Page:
This means that, if one supposes that English was imported by Angles, Saxons, Fries and Jutes, that those respective languages should be traceable in England. We know that there was not one single version of Old English, but that there are several ones, and each of them can be attributed to an English region. Some Old English texts should resemble (pick one) Old Saxon, Old Fries, Old Norse (= also Old Danish), etc.  One can suppose for instance that the oldest texts from Sussex (= South Saxonia) should bear a resemblance to continental Old Saxon.  Perhaps one can state that the names of those old kingdoms do not necessarily reflect the majority of its conquerors. But at least, some old English texts should have some resemblance with some old texts of some regions in northern Germany. At least, that was supposed. That was to be expected. But is it?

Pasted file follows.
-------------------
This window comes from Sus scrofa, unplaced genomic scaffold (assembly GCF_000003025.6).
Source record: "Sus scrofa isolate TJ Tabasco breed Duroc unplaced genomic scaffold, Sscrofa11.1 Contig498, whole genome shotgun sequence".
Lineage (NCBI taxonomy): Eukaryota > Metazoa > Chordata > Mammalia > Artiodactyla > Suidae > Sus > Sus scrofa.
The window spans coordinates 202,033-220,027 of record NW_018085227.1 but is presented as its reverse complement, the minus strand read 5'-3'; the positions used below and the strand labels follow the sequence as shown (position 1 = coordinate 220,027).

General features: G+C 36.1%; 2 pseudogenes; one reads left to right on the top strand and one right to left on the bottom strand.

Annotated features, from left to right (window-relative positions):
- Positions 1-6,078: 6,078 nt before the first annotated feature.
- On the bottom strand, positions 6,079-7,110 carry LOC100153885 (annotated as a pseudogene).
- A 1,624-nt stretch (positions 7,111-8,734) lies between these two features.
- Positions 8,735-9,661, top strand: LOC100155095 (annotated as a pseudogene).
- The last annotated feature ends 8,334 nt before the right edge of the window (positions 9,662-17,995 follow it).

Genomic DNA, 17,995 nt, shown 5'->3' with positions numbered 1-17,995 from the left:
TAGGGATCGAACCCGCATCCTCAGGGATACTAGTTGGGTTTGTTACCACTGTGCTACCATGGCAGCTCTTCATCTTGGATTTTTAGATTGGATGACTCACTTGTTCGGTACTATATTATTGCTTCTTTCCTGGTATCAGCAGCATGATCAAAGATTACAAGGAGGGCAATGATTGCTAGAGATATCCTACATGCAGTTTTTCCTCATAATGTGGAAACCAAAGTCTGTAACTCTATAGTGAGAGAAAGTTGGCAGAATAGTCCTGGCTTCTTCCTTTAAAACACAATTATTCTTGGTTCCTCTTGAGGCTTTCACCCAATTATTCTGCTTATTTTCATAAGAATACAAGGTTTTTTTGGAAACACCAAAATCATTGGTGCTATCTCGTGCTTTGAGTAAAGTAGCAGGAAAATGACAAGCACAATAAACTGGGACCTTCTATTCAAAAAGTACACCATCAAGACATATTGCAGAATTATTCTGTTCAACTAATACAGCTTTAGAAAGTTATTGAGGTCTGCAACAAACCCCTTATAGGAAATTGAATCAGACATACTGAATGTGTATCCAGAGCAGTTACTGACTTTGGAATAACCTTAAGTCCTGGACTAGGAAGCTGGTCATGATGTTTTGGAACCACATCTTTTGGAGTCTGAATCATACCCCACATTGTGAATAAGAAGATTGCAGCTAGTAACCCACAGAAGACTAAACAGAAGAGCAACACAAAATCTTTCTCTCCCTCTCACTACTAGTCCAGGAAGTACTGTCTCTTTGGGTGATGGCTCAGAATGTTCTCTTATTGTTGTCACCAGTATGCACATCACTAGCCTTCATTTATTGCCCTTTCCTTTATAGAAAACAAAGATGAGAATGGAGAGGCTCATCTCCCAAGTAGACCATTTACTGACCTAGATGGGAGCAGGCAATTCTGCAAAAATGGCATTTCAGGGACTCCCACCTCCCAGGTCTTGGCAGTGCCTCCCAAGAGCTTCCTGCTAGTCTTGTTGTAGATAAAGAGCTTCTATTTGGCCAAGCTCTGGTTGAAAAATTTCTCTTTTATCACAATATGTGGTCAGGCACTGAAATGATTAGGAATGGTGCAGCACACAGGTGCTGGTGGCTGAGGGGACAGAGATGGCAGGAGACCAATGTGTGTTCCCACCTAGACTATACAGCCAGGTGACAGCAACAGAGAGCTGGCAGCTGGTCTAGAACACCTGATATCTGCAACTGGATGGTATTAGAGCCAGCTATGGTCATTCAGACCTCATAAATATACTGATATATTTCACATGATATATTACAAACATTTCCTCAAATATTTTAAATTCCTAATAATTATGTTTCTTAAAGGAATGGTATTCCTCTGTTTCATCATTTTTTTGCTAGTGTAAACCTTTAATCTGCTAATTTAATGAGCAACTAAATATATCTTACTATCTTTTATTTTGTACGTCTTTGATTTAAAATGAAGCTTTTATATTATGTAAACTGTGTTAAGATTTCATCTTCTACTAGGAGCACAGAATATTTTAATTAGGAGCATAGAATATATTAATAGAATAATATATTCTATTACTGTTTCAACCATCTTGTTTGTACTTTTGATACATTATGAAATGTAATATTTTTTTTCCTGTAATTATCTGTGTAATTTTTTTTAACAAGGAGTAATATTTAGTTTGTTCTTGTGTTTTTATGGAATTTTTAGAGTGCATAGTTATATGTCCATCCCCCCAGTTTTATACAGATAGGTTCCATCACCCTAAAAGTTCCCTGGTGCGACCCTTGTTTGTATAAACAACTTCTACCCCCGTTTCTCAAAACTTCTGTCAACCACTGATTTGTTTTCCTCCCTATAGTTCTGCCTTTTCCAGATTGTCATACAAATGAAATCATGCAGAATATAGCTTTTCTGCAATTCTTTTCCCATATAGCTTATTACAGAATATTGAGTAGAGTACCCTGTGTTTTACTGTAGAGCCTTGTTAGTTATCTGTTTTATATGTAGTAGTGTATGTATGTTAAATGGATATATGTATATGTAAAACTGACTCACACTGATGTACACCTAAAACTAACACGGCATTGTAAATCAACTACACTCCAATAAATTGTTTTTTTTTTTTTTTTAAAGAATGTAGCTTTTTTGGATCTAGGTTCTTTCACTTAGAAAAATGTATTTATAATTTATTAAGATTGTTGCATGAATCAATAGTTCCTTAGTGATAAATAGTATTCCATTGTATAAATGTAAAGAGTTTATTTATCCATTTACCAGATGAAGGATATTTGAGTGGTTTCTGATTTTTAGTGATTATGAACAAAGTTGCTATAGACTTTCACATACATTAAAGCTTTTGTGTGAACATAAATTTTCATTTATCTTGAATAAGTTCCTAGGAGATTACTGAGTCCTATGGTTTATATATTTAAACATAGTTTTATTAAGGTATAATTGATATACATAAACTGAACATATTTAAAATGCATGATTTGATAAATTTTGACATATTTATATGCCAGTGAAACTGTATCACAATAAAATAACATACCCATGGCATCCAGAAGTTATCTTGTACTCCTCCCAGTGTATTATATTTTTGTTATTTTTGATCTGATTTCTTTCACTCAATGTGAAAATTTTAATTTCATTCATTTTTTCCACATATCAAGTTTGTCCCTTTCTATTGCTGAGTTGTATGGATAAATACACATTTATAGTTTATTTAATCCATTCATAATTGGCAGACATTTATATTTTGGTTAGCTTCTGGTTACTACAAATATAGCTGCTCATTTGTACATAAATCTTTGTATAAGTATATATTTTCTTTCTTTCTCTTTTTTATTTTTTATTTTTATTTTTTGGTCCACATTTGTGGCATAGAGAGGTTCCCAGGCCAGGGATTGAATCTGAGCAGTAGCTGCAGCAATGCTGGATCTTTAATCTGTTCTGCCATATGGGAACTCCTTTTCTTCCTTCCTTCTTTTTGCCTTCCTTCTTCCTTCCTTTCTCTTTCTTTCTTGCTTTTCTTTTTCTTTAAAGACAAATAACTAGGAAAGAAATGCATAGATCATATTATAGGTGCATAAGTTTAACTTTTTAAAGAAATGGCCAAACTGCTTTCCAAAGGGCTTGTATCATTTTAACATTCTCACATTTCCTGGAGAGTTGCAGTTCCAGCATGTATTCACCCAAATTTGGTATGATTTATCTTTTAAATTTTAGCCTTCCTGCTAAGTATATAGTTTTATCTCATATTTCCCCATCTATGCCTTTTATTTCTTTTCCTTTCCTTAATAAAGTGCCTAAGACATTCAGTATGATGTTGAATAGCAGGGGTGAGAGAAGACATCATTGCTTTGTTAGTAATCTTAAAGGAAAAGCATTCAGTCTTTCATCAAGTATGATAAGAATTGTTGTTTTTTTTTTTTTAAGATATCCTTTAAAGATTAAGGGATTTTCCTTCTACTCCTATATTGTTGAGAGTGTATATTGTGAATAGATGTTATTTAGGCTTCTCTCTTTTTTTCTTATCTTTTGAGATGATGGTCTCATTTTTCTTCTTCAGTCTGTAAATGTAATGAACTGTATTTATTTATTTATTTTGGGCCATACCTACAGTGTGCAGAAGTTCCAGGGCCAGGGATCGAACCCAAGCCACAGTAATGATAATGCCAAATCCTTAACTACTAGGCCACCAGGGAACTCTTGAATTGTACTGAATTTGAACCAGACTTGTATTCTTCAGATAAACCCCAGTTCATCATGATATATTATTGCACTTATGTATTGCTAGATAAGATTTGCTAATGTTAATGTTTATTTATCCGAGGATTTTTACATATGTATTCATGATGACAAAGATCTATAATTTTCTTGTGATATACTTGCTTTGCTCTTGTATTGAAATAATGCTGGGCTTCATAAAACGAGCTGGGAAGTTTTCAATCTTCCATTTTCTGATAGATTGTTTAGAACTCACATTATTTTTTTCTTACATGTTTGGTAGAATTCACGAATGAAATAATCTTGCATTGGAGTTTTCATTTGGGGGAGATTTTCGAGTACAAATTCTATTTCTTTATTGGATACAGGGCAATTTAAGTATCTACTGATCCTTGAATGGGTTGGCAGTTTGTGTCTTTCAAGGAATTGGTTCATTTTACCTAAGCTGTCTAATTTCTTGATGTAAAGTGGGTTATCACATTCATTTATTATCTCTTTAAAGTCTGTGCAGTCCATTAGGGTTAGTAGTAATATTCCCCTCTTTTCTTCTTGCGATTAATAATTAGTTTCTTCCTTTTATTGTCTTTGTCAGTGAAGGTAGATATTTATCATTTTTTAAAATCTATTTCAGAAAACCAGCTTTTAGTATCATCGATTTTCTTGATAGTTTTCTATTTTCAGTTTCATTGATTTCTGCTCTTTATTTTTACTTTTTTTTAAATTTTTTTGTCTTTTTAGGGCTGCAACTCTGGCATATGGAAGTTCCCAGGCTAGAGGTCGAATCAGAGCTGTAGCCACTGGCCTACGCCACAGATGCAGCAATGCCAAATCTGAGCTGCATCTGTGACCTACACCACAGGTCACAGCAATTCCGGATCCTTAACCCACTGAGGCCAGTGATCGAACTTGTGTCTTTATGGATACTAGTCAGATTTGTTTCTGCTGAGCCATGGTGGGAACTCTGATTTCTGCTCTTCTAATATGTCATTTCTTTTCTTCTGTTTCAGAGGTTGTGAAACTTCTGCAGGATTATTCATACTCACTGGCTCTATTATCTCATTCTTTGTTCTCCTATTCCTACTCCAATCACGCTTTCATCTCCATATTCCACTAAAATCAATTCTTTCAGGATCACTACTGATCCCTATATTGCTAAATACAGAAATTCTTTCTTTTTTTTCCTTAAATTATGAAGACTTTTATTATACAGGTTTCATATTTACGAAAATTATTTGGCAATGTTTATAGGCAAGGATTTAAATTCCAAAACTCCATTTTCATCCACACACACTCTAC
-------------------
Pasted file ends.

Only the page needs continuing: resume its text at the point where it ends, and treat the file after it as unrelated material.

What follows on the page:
In fact, Hans Frede Nielsen wrote in 1979 a paper "The Old English Dialects and the Continental Germanic Languages" in which he tried to demonstrate the existence of linguistic links between the old continental Germanic languages and their local British counterparts. Example: is the Old English variant of Wessex (West-Saxonia in England) really closely related to Saxonia in Germany?